Manage your credit like a queen. Despite the prevailing sentiment that credit cards are evil, the brown girl millennial knows that this is not true. Credit is neither good nor bad. It takes on the personality of the credit card holder. If you are using (abusing) credit by living above your means, then credit cards and the exorbitant interest payments and late fees that accompany them will mirror themselves in your credit score. On the other hand, if you use credit cards to build a solid credit history— by paying on time and paying in full each month— you will be able to leverage your excellent credit standing to secure low-interest rates on mortgages, car loans, and small business loans in the future.

Check out sites like Credit Karma to get a free credit score from TransUnion, one of the three big credit bureaus free. Credit Sesame also offers you a free credit score based on updates from Experian, another big credit bureau.

The Budget Beauty Advice

Become a #FrugalBeauty: YouTube is one of the best places to find free tutorials from everyday women who have extraordinary talents and are willing to share their know-how with you. Go to YouTube for tutorials on nails, eyebrows, natural hair, locs, and even body scrubs.

In addition to YouTube, you should also check out Pinterest for inspirational fashion ideas on how to work the basics that you already have and organizational tips for making your closet more organized so you can reinvent your style exponentially without breaking the budget.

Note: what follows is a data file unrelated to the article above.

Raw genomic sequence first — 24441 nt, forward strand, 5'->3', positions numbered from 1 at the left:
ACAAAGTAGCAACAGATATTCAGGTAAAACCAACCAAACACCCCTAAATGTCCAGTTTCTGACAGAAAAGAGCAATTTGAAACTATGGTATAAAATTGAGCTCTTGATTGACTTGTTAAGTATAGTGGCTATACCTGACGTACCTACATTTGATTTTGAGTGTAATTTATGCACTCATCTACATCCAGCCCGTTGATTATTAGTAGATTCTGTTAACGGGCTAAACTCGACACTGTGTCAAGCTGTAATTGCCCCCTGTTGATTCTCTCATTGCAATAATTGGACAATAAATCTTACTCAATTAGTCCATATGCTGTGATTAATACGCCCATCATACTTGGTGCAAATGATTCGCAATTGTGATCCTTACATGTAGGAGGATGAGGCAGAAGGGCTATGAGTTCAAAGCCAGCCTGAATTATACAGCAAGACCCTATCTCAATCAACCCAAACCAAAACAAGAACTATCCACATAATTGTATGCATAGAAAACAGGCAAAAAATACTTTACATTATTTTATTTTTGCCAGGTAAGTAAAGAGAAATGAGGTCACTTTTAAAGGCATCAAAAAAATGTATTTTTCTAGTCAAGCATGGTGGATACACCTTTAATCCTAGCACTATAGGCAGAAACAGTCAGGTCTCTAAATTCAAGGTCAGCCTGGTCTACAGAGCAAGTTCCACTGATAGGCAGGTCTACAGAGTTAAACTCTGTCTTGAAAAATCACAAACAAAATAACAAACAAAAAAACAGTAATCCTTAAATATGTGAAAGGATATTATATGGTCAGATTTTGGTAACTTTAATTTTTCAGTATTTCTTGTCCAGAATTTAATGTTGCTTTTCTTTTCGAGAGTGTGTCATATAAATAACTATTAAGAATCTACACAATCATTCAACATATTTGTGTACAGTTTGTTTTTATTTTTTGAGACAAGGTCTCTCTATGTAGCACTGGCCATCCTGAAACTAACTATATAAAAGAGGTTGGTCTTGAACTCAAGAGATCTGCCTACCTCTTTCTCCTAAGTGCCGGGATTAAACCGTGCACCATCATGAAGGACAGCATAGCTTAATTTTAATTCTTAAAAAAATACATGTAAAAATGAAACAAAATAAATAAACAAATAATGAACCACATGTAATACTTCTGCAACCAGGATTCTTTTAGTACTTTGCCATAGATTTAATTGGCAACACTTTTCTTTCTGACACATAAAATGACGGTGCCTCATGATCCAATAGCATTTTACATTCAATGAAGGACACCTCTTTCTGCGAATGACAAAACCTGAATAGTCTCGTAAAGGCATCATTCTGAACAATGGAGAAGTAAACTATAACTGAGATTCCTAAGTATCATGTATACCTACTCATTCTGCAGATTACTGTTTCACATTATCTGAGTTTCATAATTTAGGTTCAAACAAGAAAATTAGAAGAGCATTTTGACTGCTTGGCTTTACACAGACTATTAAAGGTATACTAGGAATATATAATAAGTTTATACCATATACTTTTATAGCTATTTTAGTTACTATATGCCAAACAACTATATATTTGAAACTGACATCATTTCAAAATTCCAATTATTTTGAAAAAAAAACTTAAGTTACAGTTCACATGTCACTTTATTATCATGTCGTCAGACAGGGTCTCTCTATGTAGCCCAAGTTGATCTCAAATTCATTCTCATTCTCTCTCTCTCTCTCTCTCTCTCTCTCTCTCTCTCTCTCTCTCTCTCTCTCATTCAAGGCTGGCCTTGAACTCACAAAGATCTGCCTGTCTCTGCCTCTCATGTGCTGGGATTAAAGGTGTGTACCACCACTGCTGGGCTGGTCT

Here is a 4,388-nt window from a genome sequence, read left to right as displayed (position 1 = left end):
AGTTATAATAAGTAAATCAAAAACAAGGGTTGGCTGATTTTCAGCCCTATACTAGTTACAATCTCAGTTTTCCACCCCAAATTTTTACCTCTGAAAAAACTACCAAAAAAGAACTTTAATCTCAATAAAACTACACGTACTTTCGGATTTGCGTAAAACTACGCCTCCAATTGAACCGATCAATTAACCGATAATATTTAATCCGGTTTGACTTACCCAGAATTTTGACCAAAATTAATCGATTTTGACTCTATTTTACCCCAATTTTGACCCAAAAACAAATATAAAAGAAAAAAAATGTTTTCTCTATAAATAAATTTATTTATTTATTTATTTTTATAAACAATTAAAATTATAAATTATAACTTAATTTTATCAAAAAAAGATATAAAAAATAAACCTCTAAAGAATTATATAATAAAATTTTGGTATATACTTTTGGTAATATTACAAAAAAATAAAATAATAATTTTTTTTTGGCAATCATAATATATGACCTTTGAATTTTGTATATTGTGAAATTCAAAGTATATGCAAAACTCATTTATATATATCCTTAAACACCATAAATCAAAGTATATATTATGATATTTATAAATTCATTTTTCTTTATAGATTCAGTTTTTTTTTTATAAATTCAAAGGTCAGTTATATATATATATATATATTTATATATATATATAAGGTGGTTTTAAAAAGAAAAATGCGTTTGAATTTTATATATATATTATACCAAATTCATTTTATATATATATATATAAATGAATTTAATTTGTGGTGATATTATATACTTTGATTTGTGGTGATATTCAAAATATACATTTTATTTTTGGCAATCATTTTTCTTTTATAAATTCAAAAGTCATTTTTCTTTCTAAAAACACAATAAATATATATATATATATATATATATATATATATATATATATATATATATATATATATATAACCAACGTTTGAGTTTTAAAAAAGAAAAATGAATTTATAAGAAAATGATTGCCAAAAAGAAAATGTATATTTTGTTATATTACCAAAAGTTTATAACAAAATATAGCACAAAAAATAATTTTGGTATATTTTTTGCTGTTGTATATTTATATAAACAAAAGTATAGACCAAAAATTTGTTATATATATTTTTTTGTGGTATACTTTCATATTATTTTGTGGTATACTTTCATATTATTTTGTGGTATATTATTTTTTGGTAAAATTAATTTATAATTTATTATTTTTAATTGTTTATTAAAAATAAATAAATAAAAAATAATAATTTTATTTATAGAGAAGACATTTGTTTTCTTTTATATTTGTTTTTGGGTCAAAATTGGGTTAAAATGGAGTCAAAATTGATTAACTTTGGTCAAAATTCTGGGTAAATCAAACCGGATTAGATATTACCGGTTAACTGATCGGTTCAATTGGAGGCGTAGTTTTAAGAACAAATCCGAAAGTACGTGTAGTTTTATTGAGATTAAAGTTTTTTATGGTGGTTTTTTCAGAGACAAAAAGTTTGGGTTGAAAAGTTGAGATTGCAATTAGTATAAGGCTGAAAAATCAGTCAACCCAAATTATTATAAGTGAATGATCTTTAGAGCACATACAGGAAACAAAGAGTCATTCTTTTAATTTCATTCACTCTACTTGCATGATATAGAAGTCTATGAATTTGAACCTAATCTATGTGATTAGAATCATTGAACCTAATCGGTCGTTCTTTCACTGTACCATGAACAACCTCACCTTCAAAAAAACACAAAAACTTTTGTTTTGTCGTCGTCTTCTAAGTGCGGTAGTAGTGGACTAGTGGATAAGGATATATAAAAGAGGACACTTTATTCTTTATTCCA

Host a Swap. Swapping clothes is the premier alternative to thrifting. When you host a clothing swap or attend one, you avoid having to worry about who wore the clothes your claiming and having to spend money to alter items with “potential” to be fierce. Swapping is usually done with an intimate set of friends with (hopefully) similar or complementary sartorial tastes. I’ve attended and have hosted swaps a few times this year and walked away with a “new” wardrobe without having to pay a red cent.

Don’t believe the hair hype. Expensive is not synonymous with quality when it comes to taking care of our hair. In fact, I’ve found that some of the low-cost products out there work just as well, if not better than, their high-cost, high falutin’ counterparts. Companies like Strength of Nature which is home to brands like African Pride, Profectiv, Relax & Refresh, GrowthRenew, MegaGrowth, SmartPerm, and Strong & Healthy are proof of this. Their products are created to meet your hair care needs and desire— moisture, sheen, length, and fullness— without causing you to get a second job or take out a second line of credit on your house.

The assumption that women on a budget must sacrifice their standards of beauty and style is erroneous, especially when it comes to their hair and clothes. Be that brown girl millennial who is living proof that you can be beautiful on a budget.